Security

Tips for Improving the Security of Your Company’s Payment Processing

If you’re a procurement officer, one of your main focuses in the job will be ensuring payments of all types get paid on time, every time. However, in this digital age where hackers are rife and continually coming up with new ways to break into and crash systems and steal sensitive data, security is vital, too. 

Be sure that when you make payments out of your company’s accounts, the financial data can’t fall into the wrong hands. After all, many transactions are completed online now, which is handy but does increase your risk of a digital attack. 

Happily, there are numerous steps you can take to protect your business from cybercriminals when you make payments to any of your employees, suppliers, vendors, the government, and so on. Read on for the strategies to start employing today.

Choose Payment Methods Carefully

For payment security purposes, never hand out company credit or debit card details to people over the phone or via email, etc., if you can help it. You don’t know who has access to this data or how it’s stored or destroyed. It’s much safer to pay bills online via authenticated processing platforms, provided you always use password-protected Wi-Fi to do so.

Use digital payment methods designed to be secure. Stick with well-known, trusted platforms or bank transactions where possible, as these companies tend to have more pressure on them to keep security top of mind in their product development and operations. If you’re not sure about the safety of an online payment system, feel free to ask for more information. If a processing firm can’t give you the clarity you need, ask suppliers or other vendors for alternative payment options.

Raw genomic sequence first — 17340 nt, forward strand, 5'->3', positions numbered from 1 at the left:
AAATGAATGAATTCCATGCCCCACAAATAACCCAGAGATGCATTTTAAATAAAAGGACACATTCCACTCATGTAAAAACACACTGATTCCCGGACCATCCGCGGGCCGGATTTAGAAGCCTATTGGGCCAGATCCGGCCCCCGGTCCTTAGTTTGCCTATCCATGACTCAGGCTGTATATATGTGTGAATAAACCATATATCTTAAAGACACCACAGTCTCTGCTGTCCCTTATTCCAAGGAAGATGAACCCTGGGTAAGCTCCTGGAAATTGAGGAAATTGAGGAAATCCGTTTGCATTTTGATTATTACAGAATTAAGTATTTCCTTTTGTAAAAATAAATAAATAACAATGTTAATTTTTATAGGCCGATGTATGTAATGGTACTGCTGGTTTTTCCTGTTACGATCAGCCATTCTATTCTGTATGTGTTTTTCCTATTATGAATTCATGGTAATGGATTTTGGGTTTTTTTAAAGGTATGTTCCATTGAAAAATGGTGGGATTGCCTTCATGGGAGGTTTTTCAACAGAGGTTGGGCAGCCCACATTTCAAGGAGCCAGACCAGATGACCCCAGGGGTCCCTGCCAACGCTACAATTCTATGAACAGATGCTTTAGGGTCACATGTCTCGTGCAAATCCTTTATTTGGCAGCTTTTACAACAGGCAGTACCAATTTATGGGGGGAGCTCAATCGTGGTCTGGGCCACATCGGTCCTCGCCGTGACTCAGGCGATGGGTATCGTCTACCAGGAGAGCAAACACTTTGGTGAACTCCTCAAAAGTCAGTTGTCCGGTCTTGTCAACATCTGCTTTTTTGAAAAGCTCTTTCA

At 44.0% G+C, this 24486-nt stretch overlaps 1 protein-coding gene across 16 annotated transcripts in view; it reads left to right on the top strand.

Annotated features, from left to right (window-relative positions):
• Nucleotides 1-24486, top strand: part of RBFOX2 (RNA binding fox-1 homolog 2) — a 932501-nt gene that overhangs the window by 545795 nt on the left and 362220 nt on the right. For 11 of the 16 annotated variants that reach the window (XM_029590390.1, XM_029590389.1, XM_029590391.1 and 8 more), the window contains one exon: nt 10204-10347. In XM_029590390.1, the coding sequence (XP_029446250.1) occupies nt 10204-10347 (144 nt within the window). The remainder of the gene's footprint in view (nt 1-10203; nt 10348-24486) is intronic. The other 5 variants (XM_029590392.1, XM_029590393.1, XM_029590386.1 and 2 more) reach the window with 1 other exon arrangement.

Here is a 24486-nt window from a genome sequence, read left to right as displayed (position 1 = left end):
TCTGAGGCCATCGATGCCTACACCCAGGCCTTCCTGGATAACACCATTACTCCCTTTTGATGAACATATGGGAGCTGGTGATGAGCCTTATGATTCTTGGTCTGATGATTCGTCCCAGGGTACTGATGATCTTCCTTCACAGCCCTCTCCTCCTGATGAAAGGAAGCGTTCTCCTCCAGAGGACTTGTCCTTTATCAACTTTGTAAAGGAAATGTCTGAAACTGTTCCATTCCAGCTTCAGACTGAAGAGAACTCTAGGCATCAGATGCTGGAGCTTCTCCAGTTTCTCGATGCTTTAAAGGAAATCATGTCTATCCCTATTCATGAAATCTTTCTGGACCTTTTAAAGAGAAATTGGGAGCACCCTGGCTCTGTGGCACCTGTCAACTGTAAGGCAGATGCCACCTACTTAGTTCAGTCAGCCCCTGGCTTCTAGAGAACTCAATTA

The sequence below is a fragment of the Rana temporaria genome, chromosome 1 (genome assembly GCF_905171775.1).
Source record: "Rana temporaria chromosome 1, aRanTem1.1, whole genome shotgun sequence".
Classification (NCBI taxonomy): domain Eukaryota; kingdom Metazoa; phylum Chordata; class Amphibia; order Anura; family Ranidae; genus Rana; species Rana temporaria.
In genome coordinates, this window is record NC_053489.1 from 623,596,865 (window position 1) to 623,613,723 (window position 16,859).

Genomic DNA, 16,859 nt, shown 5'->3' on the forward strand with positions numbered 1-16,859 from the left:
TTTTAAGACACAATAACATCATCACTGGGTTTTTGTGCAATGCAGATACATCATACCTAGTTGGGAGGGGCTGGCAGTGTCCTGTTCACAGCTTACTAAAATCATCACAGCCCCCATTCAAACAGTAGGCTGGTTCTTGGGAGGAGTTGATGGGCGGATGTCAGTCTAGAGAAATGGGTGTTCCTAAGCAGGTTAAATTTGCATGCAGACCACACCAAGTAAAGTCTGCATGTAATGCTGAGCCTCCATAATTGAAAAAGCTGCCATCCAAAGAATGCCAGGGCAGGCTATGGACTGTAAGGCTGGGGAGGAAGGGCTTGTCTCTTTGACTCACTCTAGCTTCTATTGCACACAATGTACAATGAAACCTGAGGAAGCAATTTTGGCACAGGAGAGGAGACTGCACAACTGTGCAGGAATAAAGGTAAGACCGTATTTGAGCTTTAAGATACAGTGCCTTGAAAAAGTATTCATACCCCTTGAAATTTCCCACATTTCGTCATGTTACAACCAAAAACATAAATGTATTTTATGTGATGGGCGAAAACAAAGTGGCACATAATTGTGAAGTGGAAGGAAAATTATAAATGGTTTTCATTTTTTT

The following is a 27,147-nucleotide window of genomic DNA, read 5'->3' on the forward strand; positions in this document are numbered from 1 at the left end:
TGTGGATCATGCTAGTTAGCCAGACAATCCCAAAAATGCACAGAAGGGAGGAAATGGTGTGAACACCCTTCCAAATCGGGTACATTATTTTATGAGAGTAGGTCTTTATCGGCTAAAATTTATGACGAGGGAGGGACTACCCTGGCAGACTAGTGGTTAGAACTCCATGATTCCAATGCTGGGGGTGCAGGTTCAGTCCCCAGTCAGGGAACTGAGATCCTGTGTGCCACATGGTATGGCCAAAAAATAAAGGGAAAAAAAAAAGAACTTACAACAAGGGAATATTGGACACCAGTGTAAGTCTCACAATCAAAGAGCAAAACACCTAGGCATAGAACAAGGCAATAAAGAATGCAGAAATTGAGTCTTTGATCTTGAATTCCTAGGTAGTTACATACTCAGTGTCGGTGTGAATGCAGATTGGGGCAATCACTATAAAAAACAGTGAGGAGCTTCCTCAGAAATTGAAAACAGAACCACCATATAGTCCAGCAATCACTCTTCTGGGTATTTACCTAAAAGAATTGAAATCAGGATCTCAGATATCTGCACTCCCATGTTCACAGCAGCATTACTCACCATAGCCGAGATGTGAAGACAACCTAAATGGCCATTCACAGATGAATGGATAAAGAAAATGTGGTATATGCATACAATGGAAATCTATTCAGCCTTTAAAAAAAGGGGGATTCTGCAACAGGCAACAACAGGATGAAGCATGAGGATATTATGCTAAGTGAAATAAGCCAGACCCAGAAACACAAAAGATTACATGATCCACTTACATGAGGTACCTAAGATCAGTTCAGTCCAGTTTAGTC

In general, though, the more secure platforms use complex encryption algorithms and have high-level SSL certificates in place. They require CVV2 verification, place very tough restrictions on how data is sent and stored electronically, and secure customer billing details. 

To reduce the risk of your financial data being compromised, keep a close eye on transactions going out of your account(s). A tip that can make this easier is selecting a dedicated payment method for online transactions. For example, use only a single credit card with fraud insurance coverage to pay each bill. That way, you can check statements against the transactions you know you initiated, and you’ll pick up on irregularities more quickly. Consider, too, the option of paying suppliers using a pre-approved virtual card that manages and reconciles payments for you. 

Install Quality Security Software and Utilize Firewalls

Another way to reduce hacking risk when transacting online is to ensure everyone who pays bills uses computers protected with quality security software. Install a comprehensive product that protects against numerous cybercriminal tactics, such as viruses, spam, spyware, and ransomware attack. Top-level cover will protect your privacy when completing tasks online and alert you to any real-time threats.

Also, utilize firewalls as an added layer of protection. Most computers come with a firewall already installed on them, though you may need to check the settings on your device to ensure your firewall is activated. Alternatively, invest in a third-party product. Firewalls help to protect users against threats that come in via the internet, in particular. 

Update Software Regularly

It’s essential, too, to update all the software on your computers regularly, so hackers have less chance of finding a way “in” and, from there, compromising your payment data. Install new versions of programs as soon as they become available, as developers plug security gaps when they release updates. Be sure to run the latest editions of security software and firewall programs, operating systems, browsers, plug-ins, apps, games, and more. 

Use Proper Passwords

Similarly, use strong passwords on your tech gear and the online accounts and pages you log into, such as those for banks and other payment processors, eCommerce stores, social media pages, etc. If cybercriminals find a way to hack your password on one account, they may do it on another or even insert malware that reads your keystrokes, thus gaining access to financial details that way. 

Secure passwords are at least eight characters long and made up of a mixture of symbols, upper-case and lower-case letters, and numbers. Avoid using the same codes for all your logins, and update passwords every so often to increase security further. 

Following all of these steps can’t guarantee that you’ll never face a payment hack or related fraud, but it does significantly reduce the likelihood that you’ll have to deal with such a headache.

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